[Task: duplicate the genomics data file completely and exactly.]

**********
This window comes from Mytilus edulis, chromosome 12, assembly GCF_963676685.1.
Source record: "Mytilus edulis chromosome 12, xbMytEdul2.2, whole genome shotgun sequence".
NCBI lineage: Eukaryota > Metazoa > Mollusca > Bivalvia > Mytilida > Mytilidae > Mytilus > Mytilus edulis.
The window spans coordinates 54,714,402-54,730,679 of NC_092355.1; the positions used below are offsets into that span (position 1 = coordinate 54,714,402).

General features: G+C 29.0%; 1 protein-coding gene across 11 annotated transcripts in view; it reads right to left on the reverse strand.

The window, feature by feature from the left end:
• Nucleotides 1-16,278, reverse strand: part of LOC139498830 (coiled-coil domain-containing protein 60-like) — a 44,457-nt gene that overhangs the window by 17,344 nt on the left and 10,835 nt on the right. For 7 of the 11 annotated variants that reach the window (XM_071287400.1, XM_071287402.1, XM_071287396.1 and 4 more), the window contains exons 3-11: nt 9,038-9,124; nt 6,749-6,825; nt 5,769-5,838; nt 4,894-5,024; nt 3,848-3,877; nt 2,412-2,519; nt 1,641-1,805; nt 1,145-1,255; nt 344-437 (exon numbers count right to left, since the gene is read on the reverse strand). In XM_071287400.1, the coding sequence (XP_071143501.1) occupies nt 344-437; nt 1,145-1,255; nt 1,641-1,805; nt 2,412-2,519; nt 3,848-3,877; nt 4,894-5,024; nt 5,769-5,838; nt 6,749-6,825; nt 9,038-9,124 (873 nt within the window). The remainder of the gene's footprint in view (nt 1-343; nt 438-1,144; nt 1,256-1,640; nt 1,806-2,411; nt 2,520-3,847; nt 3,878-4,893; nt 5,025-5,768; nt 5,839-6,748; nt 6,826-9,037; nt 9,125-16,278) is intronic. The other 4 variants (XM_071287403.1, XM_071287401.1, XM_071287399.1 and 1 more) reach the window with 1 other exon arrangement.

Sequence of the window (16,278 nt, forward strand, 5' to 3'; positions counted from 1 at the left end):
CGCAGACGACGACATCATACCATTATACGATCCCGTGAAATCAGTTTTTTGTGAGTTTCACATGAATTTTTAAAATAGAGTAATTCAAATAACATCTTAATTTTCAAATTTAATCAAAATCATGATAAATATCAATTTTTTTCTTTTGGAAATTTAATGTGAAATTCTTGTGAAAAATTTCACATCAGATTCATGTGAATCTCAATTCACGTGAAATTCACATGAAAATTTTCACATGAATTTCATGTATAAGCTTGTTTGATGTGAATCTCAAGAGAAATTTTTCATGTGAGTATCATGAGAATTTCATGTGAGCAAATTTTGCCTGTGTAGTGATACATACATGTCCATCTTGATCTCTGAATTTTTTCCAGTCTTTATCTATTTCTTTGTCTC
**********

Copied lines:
This window comes from Mytilus edulis, chromosome 12, assembly GCF_963676685.1.
Source record: "Mytilus edulis chromosome 12, xbMytEdul2.2, whole genome shotgun sequence".
NCBI lineage: Eukaryota > Metazoa > Mollusca > Bivalvia > Mytilida > Mytilidae > Mytilus > Mytilus edulis.
The window spans coordinates 54,714,402-54,730,679 of NC_092355.1; the positions used below are offsets into that span (position 1 = coordinate 54,714,402).

General features: G+C 29.0%; 1 protein-coding gene across 11 annotated transcripts in view; it reads right to left on the reverse strand.

The window, feature by feature from the left end:
• Nucleotides 1-16,278, reverse strand: part of LOC139498830 (coiled-coil domain-containing protein 60-like) — a 44,457-nt gene that overhangs the window by 17,344 nt on the left and 10,835 nt on the right. For 7 of the 11 annotated variants that reach the window (XM_071287400.1, XM_071287402.1, XM_071287396.1 and 4 more), the window contains exons 3-11: nt 9,038-9,124; nt 6,749-6,825; nt 5,769-5,838; nt 4,894-5,024; nt 3,848-3,877; nt 2,412-2,519; nt 1,641-1,805; nt 1,145-1,255; nt 344-437 (exon numbers count right to left, since the gene is read on the reverse strand). In XM_071287400.1, the coding sequence (XP_071143501.1) occupies nt 344-437; nt 1,145-1,255; nt 1,641-1,805; nt 2,412-2,519; nt 3,848-3,877; nt 4,894-5,024; nt 5,769-5,838; nt 6,749-6,825; nt 9,038-9,124 (873 nt within the window). The remainder of the gene's footprint in view (nt 1-343; nt 438-1,144; nt 1,256-1,640; nt 1,806-2,411; nt 2,520-3,847; nt 3,878-4,893; nt 5,025-5,768; nt 5,839-6,748; nt 6,826-9,037; nt 9,125-16,278) is intronic. The other 4 variants (XM_071287403.1, XM_071287401.1, XM_071287399.1 and 1 more) reach the window with 1 other exon arrangement.

Sequence of the window (16,278 nt, forward strand, 5' to 3'; positions counted from 1 at the left end):
CGCAGACGACGACATCATACCATTATACGATCCCGTGAAATCAGTTTTTTGTGAGTTTCACATGAATTTTTAAAATAGAGTAATTCAAATAACATCTTAATTTTCAAATTTAATCAAAATCATGATAAATATCAATTTTTTTCTTTTGGAAATTTAATGTGAAATTCTTGTGAAAAATTTCACATCAGATTCATGTGAATCTCAATTCACGTGAAATTCACATGAAAATTTTCACATGAATTTCATGTATAAGCTTGTTTGATGTGAATCTCAAGAGAAATTTTTCATGTGAGTATCATGAGAATTTCATGTGAGCAAATTTTGCCTGTGTAGTGATACATACATGTCCATCTTGATCTCTGAATTTTTTCCAGTCTTTATCTATTTCTTTGTCTC